The prohibition is on the police, not the prisoner. A prisoner who has invoked his rights is free to thereafter waive them. The police may ask the prisoner if he chooses to do so, see State v. Whitewater, 251 Or. 304, 445 P.2d 594 (1968); State v. Rosenburger, 242 Or. 376, 409 P.2d 684 (1966); State v. Dyke, 19 Or. App. 705, 709, 528 P.2d 1073 (1974); State v. Freeman, 5 Or. App. 372, 484 P.2d 867 (1971), but they may not attempt to induce him to do so; State v. Garrison, 16 Or. App. 588, 519 P.2d 1295 rev. den. (1974); State v. Suggs, 13 Or. App. 484, 511 P.2d 405 (1973). The "interrogation" which "must cease" is not confined to question and answer intercourse. Brewer v. Williams, 430 U.S. 387, 97 S. Ct. 1232, 51 L. Ed. 2d 424 (1977), makes clear that the concept of interrogation includes all police action which is designed to elicit statements from a defendant in custody, including acts of inducement or persuasion. Here, the offer to defendant of assistance for himself and his family was found to have been offered to induce him to make a statement and it was therefore an act of interrogation *328 analogous to the so-called "Christian burial speech" in Brewer v. Williams and the threatful persuasion in State v. Garrison. Defendant's confession, as the product of that interrogation, was therefore properly suppressed as evidence.[3]

The Second Confession

The circuit court was also correct in suppressing evidence of the January 11 confession since defendant's waiver of his right to remain silent was not knowing because he did not intend to relinquish his Fifth Amendment right and testify against himself. Miranda provides that a knowing waiver requires knowledge of the consequences of making a statement. Because we cannot expect all defendants to be lawyers, nor all policemen to be law professors, we cannot expect a defendant to know the consequences in their subtlety and entirety. Rather, Miranda requires understanding to the extent of knowing that a statement can be used in court against the declarant:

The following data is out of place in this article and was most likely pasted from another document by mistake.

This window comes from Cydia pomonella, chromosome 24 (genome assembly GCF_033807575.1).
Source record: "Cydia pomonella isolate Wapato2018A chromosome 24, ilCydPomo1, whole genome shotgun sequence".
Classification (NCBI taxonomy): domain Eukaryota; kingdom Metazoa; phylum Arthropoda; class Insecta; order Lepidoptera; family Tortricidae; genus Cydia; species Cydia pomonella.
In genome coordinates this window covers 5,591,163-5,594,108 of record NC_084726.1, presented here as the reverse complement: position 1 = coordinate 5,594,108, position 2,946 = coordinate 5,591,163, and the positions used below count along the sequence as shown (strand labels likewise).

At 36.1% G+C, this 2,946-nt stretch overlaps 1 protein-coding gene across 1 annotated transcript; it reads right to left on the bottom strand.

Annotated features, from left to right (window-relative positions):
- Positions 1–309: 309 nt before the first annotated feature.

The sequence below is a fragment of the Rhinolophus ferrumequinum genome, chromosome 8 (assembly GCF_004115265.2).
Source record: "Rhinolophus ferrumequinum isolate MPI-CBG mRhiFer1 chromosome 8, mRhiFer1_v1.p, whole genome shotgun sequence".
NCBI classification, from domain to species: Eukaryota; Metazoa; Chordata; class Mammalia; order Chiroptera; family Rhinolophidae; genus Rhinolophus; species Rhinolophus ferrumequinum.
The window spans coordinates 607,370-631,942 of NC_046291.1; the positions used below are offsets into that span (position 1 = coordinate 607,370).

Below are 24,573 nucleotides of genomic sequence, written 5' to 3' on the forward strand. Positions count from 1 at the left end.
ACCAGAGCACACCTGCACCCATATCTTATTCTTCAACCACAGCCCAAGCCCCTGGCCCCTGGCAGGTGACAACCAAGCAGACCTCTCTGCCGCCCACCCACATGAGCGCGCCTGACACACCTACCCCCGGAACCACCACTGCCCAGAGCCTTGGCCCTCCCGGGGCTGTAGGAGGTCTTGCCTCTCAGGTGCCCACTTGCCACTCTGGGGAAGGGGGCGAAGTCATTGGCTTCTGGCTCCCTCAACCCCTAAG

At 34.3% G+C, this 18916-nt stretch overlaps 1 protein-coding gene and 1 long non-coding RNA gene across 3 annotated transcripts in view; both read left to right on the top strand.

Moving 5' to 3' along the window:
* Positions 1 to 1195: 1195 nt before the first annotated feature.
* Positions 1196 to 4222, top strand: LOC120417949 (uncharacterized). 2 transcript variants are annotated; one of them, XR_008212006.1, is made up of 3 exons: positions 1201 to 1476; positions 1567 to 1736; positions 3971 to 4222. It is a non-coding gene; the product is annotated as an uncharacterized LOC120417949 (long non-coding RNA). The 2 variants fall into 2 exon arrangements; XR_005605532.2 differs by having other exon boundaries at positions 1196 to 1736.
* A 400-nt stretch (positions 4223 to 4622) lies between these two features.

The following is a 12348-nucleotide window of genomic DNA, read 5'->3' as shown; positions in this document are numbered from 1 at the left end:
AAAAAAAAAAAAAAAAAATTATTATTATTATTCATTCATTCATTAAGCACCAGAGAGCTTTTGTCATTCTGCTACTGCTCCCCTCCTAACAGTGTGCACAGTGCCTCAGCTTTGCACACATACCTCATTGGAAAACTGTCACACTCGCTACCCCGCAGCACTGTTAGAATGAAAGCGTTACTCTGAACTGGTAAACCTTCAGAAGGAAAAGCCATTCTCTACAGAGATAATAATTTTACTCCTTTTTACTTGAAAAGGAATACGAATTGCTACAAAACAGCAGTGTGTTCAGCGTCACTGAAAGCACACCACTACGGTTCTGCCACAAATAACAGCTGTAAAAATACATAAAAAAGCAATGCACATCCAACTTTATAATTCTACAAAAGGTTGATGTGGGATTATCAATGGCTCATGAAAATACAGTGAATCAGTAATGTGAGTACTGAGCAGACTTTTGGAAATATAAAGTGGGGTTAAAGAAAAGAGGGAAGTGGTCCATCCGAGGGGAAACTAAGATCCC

"The warning of the right to remain silent must be accompanied by the explanation that anything said can and will be used against the individual in court. This warning is needed in order to make him aware not only of the privilege, but also of the consequences of forgoing it. It is only through an awareness of these consequences that there can be any assurance of real understanding and intelligent exercise of the privilege. Moreover, this warning may serve to make the individual more acutely aware that he is faced with a phase of the adversary system that he is not in the presence of persons acting solely in his interest." 384 U.S. at 469, 86 S. Ct. at 1625.

Both defendant and the interrogating police officer acted upon the express understanding that defendant's statements could not be used against him because they were not preceded by a Miranda warning. Thus, defendant's abandonment of the right to silence was not made with sufficient knowledge of its consequences and the waiver was ineffective.

Affirmed.

NOTES

[1] The state's appeal is pursuant to ORS 138.060(3). The circuit court made detailed oral findings of fact relative to its suppression order. Those findings are supported by evidence in the record and we are bound by them. Ball v. Gladden, 250 Or. 485, 443 P.2d 621 (1968). The facts recited in this opinion are distilled from the circuit court's findings.

[2] Miranda v. Arizona, 384 U.S. 436, 86 S. Ct. 1602, 16 L. Ed. 2d 694 (1966).

[3] It would be logical to analyze the police conduct as inducement to waive and defendant's statement as a tacit but involuntary waiver. The Brewer v. Williams, 430 U.S. 387, 97 S. Ct. 1232, 51 L. Ed. 2d 424 (1977), conceptualization, however, is otherwise and we follow it.